Performance Summary

At fixed frequencies, there’s little to divide the boards in 2D/3D application performance:

Gaming Performance - Dawn Of War II - i5 661 CPU @ Stock


Application Performance - WinRAR 3.90 x64 - i5 661 CPU @ Stock


USB file transfer performance is a little slow though (we've reported this back to Intel):

1GB File Transfer to USB 2.0 - Core i5 661 CPU


Power Consumption

Our power consumption testing utilizes the same batch of components under similar circumstances in a bid to monitor variances between idle and CPU load conditions using an AC wall meter for power consumption measurements. We install the vendor supplied power saving utilities on each board and enable power saving modes that don't involve any kind of underclocking or CPU core frequency modulation in order to run an apples to apples comparison. Assuming a maximum 150w load in the worst case scenario, actual motherboard power consumption is around 15%~20% lower than the shown figures if you factor out switching losses at the PSU.

System Power Consumption - Idle Power - i5 661 CPU - IGP


System Power Consumption - HD Video Playback - i5 661 CPU

DPC Audio Latency

We’re often asked to include a DPC latency screenshot by audio enthusiasts, the DH57JG turns in a respectable performance:



Overclocking

Like other mini-ITX motherboards, overclocking is limited by the absence of control over a key voltage rail. In this instance, Intel chose to limit processors to stock VID for CPU Vcore. The end result of this is that you’ll be limited to around 3.5GHz or so with a Clarkdale processor.


Forget about any kind of manual under-clocking on Clarkdale CPU's because you can't adjust CPU multiplier ratios on the current BIOS. SpeedStep and C-states obviously work as per Intel specification, stepping down to a 9x multiplier ratio and 0.85V core VID during light load scenarios. As a workaround for the absence of core multiplier ratio control, we suggest you change idle state power management percentages in the advanced pane of power options in Windows Control Panel - if you intend to use this board as a light load file/media server.

You can use Lynnfield processors in this board, although overclocking is limited by TDP. If you set processor core frequency higher than 3.3GHz or so, you’ll either run out of headroom due to insufficient voltage for Vcore, or the board will throttle the CPU when under load to keep current draw within the bounds of the VRM circuit.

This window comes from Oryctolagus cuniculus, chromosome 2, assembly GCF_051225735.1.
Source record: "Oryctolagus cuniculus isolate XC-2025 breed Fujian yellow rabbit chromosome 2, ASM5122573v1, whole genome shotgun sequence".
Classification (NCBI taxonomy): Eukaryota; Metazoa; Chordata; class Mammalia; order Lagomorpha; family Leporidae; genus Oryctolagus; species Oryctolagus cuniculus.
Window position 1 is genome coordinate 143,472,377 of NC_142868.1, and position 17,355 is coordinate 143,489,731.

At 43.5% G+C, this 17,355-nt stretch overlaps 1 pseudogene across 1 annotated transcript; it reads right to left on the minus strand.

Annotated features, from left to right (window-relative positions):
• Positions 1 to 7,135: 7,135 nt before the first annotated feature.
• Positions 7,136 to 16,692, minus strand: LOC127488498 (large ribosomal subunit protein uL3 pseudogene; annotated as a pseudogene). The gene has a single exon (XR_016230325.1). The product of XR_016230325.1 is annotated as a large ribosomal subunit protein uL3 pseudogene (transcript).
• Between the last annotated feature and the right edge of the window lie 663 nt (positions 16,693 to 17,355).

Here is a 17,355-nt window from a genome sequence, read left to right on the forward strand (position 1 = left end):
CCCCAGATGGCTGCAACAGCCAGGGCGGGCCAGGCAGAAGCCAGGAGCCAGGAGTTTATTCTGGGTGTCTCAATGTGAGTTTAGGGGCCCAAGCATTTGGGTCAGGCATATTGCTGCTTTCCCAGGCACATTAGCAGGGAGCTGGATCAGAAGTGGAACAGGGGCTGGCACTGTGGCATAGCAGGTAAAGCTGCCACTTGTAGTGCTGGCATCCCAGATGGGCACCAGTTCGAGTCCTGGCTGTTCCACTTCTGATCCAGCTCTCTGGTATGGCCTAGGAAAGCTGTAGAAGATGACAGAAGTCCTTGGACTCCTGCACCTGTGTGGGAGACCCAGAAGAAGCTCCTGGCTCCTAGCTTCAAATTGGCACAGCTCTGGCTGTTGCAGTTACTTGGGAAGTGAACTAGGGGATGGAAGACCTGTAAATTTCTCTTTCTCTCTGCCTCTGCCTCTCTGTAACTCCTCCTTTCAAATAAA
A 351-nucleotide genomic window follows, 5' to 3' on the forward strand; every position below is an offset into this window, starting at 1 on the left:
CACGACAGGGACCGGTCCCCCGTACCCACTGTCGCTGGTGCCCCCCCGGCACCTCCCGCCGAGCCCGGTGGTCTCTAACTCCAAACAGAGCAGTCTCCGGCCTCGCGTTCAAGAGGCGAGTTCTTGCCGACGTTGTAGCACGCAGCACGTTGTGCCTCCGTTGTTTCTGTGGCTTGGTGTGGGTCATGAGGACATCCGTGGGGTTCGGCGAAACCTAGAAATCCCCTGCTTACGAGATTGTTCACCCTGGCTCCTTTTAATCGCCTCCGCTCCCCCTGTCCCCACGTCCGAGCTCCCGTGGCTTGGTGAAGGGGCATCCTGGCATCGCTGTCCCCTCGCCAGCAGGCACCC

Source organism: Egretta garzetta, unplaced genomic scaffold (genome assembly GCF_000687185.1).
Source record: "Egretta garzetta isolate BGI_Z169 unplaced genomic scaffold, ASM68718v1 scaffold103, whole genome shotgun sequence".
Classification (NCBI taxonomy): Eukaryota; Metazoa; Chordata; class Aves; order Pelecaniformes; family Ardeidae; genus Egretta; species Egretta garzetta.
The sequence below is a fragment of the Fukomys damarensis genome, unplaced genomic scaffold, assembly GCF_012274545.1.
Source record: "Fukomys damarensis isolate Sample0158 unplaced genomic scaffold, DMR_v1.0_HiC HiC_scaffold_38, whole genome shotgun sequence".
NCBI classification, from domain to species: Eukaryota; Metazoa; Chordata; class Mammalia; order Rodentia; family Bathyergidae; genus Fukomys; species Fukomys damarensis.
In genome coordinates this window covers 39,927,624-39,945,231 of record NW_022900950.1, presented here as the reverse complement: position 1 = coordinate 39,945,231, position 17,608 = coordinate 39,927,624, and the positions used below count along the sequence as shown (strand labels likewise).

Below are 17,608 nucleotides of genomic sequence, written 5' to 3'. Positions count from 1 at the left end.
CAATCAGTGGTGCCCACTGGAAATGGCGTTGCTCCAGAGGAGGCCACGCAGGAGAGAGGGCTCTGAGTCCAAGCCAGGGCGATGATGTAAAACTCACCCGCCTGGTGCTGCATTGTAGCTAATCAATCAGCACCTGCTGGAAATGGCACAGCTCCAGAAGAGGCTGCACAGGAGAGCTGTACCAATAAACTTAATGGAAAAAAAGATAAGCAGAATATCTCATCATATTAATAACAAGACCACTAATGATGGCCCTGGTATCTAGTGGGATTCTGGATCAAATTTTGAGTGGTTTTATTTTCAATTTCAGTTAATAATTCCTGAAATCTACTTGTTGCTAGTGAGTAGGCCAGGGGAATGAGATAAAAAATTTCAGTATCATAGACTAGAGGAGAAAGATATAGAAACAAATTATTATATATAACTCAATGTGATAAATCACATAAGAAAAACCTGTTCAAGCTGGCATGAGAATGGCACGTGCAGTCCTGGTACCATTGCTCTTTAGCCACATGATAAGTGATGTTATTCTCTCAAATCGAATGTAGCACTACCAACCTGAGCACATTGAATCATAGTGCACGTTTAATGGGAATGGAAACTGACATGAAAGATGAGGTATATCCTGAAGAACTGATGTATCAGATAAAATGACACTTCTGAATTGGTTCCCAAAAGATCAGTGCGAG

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  • DanNeely - Monday, March 01, 2010 - link

    Aren't benchmark numbers for CPUs almost always lower than reported TDPs? Intel/etc have to design for peak theoretical power draws even if they're extremely unlikely in real life. The intel burntest utility will run your CPU hotter and draw more power than any "normal" CPU benchmarks because it's designed to run everything at the highest power load possible. Reply
  • deruberhanyok - Monday, March 01, 2010 - link

    It would be great if you all could look into testing with less... beefy power supplies, though. I think a lot of people (myself included) would be interested to see the power draw in a more "realistic" setup.

    For example, Antec's ISK 300-65 with a 65W power supply, or 300-150 with a 150W power supply, are a much more likely configuration than a system with a 610W PSU (as used in the recent Zotac H55 ITX article) or a 950W PSU (as used in this article). And the difference in power supply could make for a noticeable difference in idle/load numbers.

    For low-power purposes, perhaps the boards could also be tested with low power memory modules (1.35v instead of 1.5v / 1.65v) and 2.5" hard drives (as many ITX enclosures may not have space for a 3.5" hard drive).

    Anyways, these are just a few suggestions that I thought would help make the information presented here more practical. Feel free to ignore them. :)

    Loving these articles on ITX boards, keep 'em coming!
    Reply
  • FATCamaro - Tuesday, March 02, 2010 - link

    Yeah 600W PSU is crazy. As well there is no mention of stability or quirks versus the other H55/57 boards tested.
    For those looking for virtualization intel has a Q57 board with VT-d support with an i5 or i7 processor.
    Reply
  • Rajinder Gill - Tuesday, March 02, 2010 - link

    Hi,

    Point taken on the PSU. For a rundown of stability and quirks of the other boards used check out these articles:

    http://www.anandtech.com/mb/showdoc.aspx?i=3732">http://www.anandtech.com/mb/showdoc.aspx?i=3732

    http://www.anandtech.com/mb/showdoc.aspx?i=3748">http://www.anandtech.com/mb/showdoc.aspx?i=3748


    later
    Raja
    Reply
  • DanNeely - Monday, March 01, 2010 - link

    I'd like to second this request. PSU efficiency drops off at the low and high ends of their output ranges. Optimal levels are generally around 50% of max and while performance doesn't suffer much in the 20-80% load.


    If you're concerned about noise you generally want to avoid going above about 70% with normal desktop PSUs to keep the fan spinning at idle. I'm not sure if the fan noise thresholds are true of the low power models designed for mini-itx systems with onboard gfx or not.
    Reply
  • JonnyDough - Monday, March 01, 2010 - link

    I concur with your post. Realistic PSU makes a huge difference. Reply
  • Rajinder Gill - Monday, March 01, 2010 - link

    Thanks, we're working on it... Reply
  • GeorgeH - Monday, March 01, 2010 - link

    DH57JG, DH57G, and a DH55JG; either you’re reviewing 3 different boards or breaking a NDA. Hopefully the latter, as I’d really like to see a cheaper H55 option. ;) Reply
  • gtrgtgt - Sunday, March 07, 2010 - link


    http://www.ccshoper.com">http://www.ccshoper.com
    Reply
  • Rajinder Gill - Monday, March 01, 2010 - link

    Sorry about that - fixed..

    Reply

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